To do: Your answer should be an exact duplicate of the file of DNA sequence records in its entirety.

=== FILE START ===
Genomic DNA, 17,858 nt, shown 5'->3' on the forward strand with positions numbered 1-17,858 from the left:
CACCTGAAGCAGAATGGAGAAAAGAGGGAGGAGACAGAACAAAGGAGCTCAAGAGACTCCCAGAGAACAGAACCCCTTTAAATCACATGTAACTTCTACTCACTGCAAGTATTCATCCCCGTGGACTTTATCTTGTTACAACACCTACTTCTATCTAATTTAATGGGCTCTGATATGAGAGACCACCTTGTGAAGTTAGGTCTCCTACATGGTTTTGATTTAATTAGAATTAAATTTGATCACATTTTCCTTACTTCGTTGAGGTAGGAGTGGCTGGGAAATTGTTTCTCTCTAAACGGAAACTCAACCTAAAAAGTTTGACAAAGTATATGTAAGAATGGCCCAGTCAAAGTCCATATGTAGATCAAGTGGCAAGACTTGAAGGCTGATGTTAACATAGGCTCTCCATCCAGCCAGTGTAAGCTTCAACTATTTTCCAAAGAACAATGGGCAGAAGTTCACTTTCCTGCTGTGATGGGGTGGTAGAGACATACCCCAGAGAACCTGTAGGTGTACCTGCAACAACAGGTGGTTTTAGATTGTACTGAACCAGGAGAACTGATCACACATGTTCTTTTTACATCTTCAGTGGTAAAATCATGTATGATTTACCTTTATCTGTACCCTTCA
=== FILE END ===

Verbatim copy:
Genomic DNA, 17,858 nt, shown 5'->3' on the forward strand with positions numbered 1-17,858 from the left:
CACCTGAAGCAGAATGGAGAAAAGAGGGAGGAGACAGAACAAAGGAGCTCAAGAGACTCCCAGAGAACAGAACCCCTTTAAATCACATGTAACTTCTACTCACTGCAAGTATTCATCCCCGTGGACTTTATCTTGTTACAACACCTACTTCTATCTAATTTAATGGGCTCTGATATGAGAGACCACCTTGTGAAGTTAGGTCTCCTACATGGTTTTGATTTAATTAGAATTAAATTTGATCACATTTTCCTTACTTCGTTGAGGTAGGAGTGGCTGGGAAATTGTTTCTCTCTAAACGGAAACTCAACCTAAAAAGTTTGACAAAGTATATGTAAGAATGGCCCAGTCAAAGTCCATATGTAGATCAAGTGGCAAGACTTGAAGGCTGATGTTAACATAGGCTCTCCATCCAGCCAGTGTAAGCTTCAACTATTTTCCAAAGAACAATGGGCAGAAGTTCACTTTCCTGCTGTGATGGGGTGGTAGAGACATACCCCAGAGAACCTGTAGGTGTACCTGCAACAACAGGTGGTTTTAGATTGTACTGAACCAGGAGAACTGATCACACATGTTCTTTTTACATCTTCAGTGGTAAAATCATGTATGATTTACCTTTATCTGTACCCTTCA